On Tue, Dec 6, 2011 at 2:34 AM, Philippe Vaucher
<philippe.vauc...@gmail.com> wrote:
>> Think about why you need to use git-reset.  Why do new users need to
>> use git-reset?  What is it they are after?
> Ok, so let's forget about git reset and let's focus on the features
> instead. If I got it right you suggested the features that people
> wants most often are uncommit, unadd/undelete and undo. Here's a new
> proposal (based on your input):

I flagged this for followup in my MUA, but I failed to follow-up after
the holidays. I apologize for that, and I really regret it because I
liked where this was going.  I only remembered it today when it came
up again in another thread.

> uncommit: git jump <commit> (currently "git reset --soft <commit>")
> unadd/undelete: git unstage file (currently "git reset --mixed file"
> (with "git checkout file" for deleted files)
> undo: git checkout --force --clean <commit> (currently "git reset
> --hard <commit> && git clean -fd")
> So, let's try out some scenarios:
> 1) Newbie user clones/pulls a repository from somewhere. He hacks
> around and then things go bad, and he decides to scratch away
> everything he did to make sure things are like they're supposed to be.
> He'd then type "git checkout --force --clean master". If he didn't
> introduce new files, he would simply type "git checkout --force
> master"

I like this just fine.  I think we can explicitly say that HEAD is the
implied default refspec, yes?  "git checkout --force --clean"

> 2) Newbie adds some file to the index, then realise he added one too
> many. He wants to remove it from being added. He'd then type "git
> unstage file".

I'm afraid of the word "stage" because of previous discussions about
its i18n abilities.  How about "unadd" and "unrm"?  Or maybe "git undo
add", "git undo rm" and "git undo commit".

The fact that "git undo rm $FILE" works the same as "git checkout HEAD
-- $FILE" and does not truly "undo" the delete operation may make this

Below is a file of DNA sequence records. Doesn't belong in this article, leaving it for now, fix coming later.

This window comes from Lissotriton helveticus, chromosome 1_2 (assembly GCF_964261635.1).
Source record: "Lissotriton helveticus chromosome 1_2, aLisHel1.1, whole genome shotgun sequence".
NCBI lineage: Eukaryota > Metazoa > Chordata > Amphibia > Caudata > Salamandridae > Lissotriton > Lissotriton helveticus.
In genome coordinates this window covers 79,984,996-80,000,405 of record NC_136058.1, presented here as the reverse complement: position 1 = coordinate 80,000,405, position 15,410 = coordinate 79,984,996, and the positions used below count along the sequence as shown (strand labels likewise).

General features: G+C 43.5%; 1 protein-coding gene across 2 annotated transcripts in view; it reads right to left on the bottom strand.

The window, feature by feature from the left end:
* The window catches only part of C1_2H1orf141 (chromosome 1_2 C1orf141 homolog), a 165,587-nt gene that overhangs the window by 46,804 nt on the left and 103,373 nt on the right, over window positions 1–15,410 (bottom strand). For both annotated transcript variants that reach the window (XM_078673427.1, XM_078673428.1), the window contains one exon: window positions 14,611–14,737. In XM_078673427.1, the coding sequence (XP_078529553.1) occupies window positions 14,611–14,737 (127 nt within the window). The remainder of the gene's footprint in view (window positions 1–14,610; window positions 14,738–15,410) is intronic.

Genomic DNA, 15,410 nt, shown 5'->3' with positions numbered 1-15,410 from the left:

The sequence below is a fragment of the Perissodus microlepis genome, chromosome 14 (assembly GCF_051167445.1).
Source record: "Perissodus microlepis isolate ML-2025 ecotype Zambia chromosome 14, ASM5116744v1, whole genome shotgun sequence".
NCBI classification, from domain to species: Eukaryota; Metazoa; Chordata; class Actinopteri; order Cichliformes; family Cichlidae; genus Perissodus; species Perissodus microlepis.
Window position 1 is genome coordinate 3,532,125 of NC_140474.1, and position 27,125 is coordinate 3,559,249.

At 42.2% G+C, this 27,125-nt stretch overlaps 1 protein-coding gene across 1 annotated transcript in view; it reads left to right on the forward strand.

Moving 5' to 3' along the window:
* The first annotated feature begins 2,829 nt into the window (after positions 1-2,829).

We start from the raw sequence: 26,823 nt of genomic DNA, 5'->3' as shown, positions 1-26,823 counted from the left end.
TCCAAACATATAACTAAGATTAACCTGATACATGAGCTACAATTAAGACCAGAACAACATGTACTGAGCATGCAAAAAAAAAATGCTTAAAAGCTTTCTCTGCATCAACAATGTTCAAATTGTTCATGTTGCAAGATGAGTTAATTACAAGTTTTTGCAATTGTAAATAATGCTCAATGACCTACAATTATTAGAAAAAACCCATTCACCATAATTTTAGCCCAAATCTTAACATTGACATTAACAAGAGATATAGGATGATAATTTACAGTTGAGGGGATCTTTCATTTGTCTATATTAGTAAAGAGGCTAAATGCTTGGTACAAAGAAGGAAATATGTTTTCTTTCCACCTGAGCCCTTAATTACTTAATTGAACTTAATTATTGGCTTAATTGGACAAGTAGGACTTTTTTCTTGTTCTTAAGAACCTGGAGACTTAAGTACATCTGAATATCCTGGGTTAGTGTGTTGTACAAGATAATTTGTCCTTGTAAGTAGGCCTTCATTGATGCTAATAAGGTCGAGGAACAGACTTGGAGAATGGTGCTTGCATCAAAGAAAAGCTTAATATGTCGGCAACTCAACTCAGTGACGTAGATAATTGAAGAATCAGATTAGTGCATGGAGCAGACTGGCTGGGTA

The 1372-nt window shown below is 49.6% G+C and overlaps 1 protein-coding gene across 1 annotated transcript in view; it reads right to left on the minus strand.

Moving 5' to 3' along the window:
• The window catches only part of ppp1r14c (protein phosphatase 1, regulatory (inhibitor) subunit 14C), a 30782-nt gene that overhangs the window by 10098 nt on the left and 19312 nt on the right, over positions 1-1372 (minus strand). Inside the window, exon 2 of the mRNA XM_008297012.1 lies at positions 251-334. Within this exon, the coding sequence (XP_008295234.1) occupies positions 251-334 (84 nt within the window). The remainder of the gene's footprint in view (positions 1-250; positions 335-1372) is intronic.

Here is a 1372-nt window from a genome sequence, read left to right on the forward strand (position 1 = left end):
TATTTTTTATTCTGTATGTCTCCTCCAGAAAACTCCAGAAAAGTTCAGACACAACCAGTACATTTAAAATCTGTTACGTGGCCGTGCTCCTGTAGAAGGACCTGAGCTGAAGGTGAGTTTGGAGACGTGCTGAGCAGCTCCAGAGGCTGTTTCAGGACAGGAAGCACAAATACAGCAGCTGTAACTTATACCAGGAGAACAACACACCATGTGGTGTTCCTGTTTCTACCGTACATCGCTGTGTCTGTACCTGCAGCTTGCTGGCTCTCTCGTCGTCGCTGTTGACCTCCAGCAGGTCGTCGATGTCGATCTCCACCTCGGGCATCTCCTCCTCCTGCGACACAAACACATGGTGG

a non-starter.  And I admit I have other qualms about using "undo"
even though I keep on introducing it into the discussion.  For
example, this hypothetical sequence will do what I expect when I read

   cp bar foo
   git add foo
   echo "more info" >> foo
   git add foo
   git unstage foo   # now index:foo == HEAD:foo

But if I use "git undo add", it will not

   cp bar foo
   git add foo
   echo "more info" >> foo
   git add foo
   git undo add foo   # index:foo == HEAD:foo, not index:foo == bar


Well, I personally am ok with 'unstage' but I expect others will not be.

> 3) Average user creates a commit and suddenly realise he actually
> wanted to split that commit in two (he cannot use --amend, and he's
> not a rebase -i guru yet). Or he did a "temp" commit because he don't
> know about "git stash" yet and wants to discard it. He wants to simply
> go back to the previous state while keeping his changes in the index
> and the worktree. He'd then type "git jump HEAD^1".

I fear the HEAD^1 concept is too much for the newbie.  What about "git
uncommit [$REF]" instead?  It would work like "git reset --soft
$REF^", I think, but maybe it should fail if $REF has multiple

If the user really wants to uncommit a merge commit, she may need to
use "git unmerge".

To unsubscribe from this list: send the line "unsubscribe git" in
the body of a message to majord...@vger.kernel.org
More majordomo info at  http://vger.kernel.org/majordomo-info.html

Reply via email to